• Contracts with external consultants 
  • Letters of endorsement 
  • Legal documents (daycare license, property documents, articles of incorporation) 
  • Daycare business plan template
  • Any other relevant information 

Child Care & COVID-19 

While COVID-19 has thrown a wrench in many people’s business plans, that does not mean that you should give up on your dreams of becoming a daycare business owner. With all the change and uncertainty of the current climate comes the space for opportunity!

Centers now have to operate under different health and safety requirements, most notably reduced ratios.

Here’s a roundup of resources that we’ve compiled as a team to support your business plans during the pandemic and beyond.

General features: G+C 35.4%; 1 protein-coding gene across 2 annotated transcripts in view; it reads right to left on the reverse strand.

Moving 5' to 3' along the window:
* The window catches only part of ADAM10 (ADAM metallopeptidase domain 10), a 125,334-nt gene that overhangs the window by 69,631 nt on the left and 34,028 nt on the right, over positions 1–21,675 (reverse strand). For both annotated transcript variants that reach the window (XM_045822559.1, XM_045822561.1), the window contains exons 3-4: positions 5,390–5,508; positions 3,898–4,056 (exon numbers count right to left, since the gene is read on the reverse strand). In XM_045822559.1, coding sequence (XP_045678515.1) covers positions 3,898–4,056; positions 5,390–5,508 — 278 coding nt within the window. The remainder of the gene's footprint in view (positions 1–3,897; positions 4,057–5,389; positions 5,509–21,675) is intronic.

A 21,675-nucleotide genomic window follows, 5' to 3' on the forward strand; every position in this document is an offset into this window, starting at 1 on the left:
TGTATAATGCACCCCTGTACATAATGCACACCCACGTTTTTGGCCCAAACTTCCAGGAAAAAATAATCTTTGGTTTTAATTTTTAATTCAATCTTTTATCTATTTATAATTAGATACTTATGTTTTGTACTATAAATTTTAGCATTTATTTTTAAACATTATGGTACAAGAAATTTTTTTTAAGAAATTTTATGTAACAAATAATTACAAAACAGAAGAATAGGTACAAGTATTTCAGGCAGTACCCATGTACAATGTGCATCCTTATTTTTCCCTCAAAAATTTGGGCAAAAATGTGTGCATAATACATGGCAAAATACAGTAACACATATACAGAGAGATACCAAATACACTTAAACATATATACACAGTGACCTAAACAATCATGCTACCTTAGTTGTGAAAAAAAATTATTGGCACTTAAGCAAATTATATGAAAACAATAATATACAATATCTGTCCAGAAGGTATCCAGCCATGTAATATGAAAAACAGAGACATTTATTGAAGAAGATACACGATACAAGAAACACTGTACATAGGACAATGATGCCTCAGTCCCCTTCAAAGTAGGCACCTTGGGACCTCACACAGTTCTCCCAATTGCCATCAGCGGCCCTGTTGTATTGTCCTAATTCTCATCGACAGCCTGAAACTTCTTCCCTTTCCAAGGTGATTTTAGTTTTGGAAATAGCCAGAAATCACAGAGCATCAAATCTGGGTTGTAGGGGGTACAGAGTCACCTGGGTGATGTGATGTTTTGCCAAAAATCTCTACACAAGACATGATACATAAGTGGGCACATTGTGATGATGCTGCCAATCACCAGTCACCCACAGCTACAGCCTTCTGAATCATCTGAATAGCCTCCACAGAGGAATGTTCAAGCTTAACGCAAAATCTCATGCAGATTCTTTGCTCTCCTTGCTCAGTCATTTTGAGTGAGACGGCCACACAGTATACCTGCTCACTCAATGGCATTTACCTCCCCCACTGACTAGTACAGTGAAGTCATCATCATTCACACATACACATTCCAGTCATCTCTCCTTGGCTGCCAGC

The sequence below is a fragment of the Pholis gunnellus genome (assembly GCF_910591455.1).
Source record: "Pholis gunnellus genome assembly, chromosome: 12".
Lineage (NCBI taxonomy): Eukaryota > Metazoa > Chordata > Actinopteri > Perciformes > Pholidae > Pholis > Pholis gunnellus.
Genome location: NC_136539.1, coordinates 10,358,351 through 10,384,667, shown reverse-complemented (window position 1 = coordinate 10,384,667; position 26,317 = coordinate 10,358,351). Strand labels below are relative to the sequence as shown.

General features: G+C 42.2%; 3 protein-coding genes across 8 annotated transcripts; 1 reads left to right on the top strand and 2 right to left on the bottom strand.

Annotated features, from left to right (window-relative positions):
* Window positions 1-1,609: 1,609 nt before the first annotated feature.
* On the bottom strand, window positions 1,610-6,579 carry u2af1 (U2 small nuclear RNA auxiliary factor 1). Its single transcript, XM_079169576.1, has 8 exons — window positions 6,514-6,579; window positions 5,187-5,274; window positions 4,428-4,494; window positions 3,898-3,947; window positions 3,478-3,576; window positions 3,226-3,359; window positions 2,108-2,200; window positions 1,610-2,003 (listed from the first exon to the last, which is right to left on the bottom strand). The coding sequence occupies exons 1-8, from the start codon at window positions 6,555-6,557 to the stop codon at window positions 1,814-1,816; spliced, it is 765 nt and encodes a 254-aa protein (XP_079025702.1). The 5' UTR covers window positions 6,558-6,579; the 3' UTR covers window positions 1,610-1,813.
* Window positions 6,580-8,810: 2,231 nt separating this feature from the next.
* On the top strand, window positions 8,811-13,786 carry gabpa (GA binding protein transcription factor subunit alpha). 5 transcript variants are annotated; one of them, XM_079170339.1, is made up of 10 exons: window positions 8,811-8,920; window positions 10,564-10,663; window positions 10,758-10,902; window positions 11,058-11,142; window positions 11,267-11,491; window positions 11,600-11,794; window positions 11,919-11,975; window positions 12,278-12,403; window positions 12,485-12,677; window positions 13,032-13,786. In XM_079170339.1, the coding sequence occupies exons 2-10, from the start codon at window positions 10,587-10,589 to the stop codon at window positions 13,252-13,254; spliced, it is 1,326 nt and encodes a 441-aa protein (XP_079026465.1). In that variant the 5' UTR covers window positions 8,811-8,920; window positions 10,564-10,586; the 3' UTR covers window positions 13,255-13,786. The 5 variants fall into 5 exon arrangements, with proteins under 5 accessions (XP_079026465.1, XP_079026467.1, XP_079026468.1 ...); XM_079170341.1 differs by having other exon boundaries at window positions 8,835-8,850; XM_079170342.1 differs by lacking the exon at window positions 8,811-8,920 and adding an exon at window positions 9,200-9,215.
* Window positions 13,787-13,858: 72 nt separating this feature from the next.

To quote Dwight Eisenhower, “Planning is everything, the plan is nothing.” The process of defining your vision will make a difference when facing obstacles on your journey to creating a successful business.

Things won’t go perfectly according to your daycare business plan, but because you’ve mapped out your way, you will find a way to work over, under, or around those obstacles to get there.

Good luck! 

Did you know that HiMama makes it simple to get organized, stay in touch with parents, and keep on top of your operations? Contact us today to find out how we can make your daycare business plan into a reality.Do you have any pointers to add to this? We’d love to hear them. Let us know in the comments below. Don’t forget to follow us on social media @HiMamaSocial.

Carmen Choi

Carmen is the Marketing Coordinator and Preschool Podcast Manager on the HiMama team. She's been working with childcare business owners and consultants for 3 years. She is passionate making connections that empower the ECE Community through knowledge-sharing to support better outcomes for children, their families, and society!